DR. MARK PORTERIE — School district rules for safety are helped when backed at home

Published 12:04 am Wednesday, April 6, 2022

Our dress code is for student safety. Designated building entrances and exits are designed for student safety. Even the restrictions of cell phone-usage at school are for safety reasons.

Yet students argue to wear whatever they want, bring whatever they want, do whatever they want and refuse to see that cell phones in schools are a huge distraction and fuel for negativity.

Following rules, and accepting the consequences of when you don’t, begin at home with strong parenting. If your child is unruly at home and doesn’t listen to you, or you tell them they don’t have to listen to us, that is a huge part of the unwanted behavior that strong parents and our staff disapprove of during the school day.

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As we move around and talk to parents, it amazes me that there are some parents who truly believe their children are never wrong and their children tell the truth 100 percent of the time.

If you are one of those parents, let me be one of the first in a long line of PAISD administrators, teachers and support staffers to tell you that you cannot continue to support your child’s claims when adult and student witnesses and extremely clear video evidence prove otherwise.

I will be the first to admit even I did not divulge everything to my parents. Did I flat out lie to them? No, I did not; but I did not always tell the whole truth.

In my day, it was a sense of respect and being scared to death of catching a whipping. Yes, I think we want to believe our children are honest and they know we are their parents and will support them; but I have enough sense to know that my daughter has not told me the full truth every single time. I am sure she leaves some parts of the truth out of the equation once in a while.

And I will admit that I may not want to know everything. There are some things that are better left unsaid. But we have witnessed parents aggressively approach school administrators and central office staff to discuss what the campus has reported their children are doing at schools, and the first thing they will say is, “They don’t do this/that at home!”

Let’s not be delusional. There is absolutely no way some of the extreme actions we witness in classrooms and on campus are isolated events that only occur during the school day.

If parents want to believe everything their children tell them, that is their choice. The problem comes when parents expect everyone else to believe what their children are saying is the total truth. We all want our children to be successful in a world that will not cater to them; many times, their words will not be believed.

Actions often speak louder than words. When we hand down disciplinary measures to our students, there is documented evidence to prove they have actually done what we are informing parents they did.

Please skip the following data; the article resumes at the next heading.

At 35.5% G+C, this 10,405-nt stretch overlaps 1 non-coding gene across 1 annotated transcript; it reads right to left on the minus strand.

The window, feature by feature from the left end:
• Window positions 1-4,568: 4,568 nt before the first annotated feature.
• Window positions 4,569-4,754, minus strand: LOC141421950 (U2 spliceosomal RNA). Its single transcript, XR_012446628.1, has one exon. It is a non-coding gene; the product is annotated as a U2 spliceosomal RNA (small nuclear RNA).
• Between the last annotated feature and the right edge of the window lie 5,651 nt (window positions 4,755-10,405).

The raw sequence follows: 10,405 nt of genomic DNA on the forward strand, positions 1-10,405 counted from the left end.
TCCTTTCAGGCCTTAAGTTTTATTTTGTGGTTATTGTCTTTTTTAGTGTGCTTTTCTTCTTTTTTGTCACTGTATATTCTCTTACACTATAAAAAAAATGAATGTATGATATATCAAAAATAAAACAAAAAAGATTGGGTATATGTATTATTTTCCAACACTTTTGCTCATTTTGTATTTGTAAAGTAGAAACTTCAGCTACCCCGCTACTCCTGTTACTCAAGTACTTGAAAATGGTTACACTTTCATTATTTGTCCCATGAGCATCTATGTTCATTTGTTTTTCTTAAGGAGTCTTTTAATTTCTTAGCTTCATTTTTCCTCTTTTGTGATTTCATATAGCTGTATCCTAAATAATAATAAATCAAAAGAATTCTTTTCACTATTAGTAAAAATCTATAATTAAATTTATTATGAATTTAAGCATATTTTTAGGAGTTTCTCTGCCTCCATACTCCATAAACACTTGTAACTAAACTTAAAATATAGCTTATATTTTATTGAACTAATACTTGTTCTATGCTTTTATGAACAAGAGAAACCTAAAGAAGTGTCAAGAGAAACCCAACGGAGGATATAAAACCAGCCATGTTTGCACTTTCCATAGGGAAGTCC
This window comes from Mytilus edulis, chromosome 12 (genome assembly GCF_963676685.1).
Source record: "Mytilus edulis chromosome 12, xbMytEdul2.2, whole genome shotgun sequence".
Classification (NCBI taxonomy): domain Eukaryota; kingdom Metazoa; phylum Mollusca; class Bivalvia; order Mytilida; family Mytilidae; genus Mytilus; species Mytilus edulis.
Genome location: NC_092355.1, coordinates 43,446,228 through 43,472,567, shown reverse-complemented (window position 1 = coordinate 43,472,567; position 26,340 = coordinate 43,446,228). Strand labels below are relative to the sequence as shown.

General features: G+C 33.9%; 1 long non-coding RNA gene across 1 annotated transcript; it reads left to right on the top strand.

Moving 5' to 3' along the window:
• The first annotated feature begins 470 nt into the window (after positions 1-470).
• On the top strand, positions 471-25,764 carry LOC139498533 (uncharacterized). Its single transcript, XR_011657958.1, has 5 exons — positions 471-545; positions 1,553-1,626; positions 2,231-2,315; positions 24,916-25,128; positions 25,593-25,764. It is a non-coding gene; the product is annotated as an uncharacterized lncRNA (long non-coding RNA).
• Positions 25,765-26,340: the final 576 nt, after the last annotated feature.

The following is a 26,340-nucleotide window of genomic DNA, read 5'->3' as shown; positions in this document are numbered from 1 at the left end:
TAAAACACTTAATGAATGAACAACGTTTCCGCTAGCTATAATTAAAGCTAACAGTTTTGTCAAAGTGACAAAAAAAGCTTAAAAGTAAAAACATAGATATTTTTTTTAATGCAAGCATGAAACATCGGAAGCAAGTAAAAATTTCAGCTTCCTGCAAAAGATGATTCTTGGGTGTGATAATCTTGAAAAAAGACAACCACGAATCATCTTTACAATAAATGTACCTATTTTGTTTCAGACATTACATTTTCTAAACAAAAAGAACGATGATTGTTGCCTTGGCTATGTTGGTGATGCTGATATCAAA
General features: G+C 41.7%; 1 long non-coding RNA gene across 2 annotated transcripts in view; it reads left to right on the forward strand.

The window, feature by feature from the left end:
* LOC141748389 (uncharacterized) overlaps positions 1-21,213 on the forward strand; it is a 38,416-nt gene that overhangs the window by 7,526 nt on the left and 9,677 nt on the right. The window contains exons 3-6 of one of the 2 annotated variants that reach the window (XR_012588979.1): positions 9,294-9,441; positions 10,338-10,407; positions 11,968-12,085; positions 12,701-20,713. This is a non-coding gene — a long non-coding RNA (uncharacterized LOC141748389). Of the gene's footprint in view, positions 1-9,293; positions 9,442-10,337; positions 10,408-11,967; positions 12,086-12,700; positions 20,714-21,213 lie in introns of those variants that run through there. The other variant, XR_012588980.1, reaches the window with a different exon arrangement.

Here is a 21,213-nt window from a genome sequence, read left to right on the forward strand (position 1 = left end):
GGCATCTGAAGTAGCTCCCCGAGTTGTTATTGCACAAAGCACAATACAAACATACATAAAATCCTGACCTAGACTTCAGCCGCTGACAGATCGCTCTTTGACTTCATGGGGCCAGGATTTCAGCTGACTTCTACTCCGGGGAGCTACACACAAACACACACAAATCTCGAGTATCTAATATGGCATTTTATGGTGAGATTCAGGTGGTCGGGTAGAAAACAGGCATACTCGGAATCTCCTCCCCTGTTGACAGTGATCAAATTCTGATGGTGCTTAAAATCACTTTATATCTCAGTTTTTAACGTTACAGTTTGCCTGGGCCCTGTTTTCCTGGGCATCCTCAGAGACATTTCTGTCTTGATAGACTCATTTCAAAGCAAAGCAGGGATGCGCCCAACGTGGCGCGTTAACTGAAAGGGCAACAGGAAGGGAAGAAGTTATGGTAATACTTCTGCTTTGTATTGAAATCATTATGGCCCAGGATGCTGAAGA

Our children will have to learn how to be honest, have integrity and be able to peacefully problem solve while dealing with multiple personalities and cultures. Children learn what they live.

They do what they see the adults in their lives doing, regardless of if the adults are telling the children to do differently. We have never been a “Do as I say, not as I do,” society. And now is the time for parents and the village to do better.

Children have anger issues because there are anger issues within their homes. Children lie because they are being lied to by those responsible for their upbringing. Children fight because they see their parents and role models fighting.

Children do not know how to walk away from conflict because they don’t see the people they look up to walking away from conflict. Children aggravate situations and don’t calm down because parents do “pop off.”

We see it up and down social media timelines. We see it when we call parents, whether they answer our calls or ignore them. We see it when parents come to the schools for whatever reason and how they express their disagreement with our decisions made in the best interest of our children.

As we were raising our daughter, I would often remind my wife that we loved our daughter and we choose to allow her to do certain things, but the world does not love her and we will not always be here to protect her.

One day, she will have to make it in this huge world without her biggest supporters, her mother and father. And sometimes that support means to let her know when she has done something wrong and how she can make it right or do better moving forward.

Sometimes that support means showing her how to manage any negative feelings she may be experiencing or any negative situation she may be facing. Our reactions to the same feelings and situations must model what we expect of her when she is faced with disappointment, conflict, disagreements and negativity.

So parents, the next time you receive a call from the school, answer the phone and truly listen to what is being said. Don’t be so quick to think it is the school’s fault and your child has done nothing wrong.

Listen to what your child’s teachers, administrators or a friend is telling you and then listen to your child with an open ear. Deep down, you may have a feeling that your child is being dishonest.

You might just find a way to be able to support the school and your child at the same time.

Dr. Mark Porterie is superintendent of schools for the Port Arthur Independent School District. He can be reached at mporterie@paisd.org.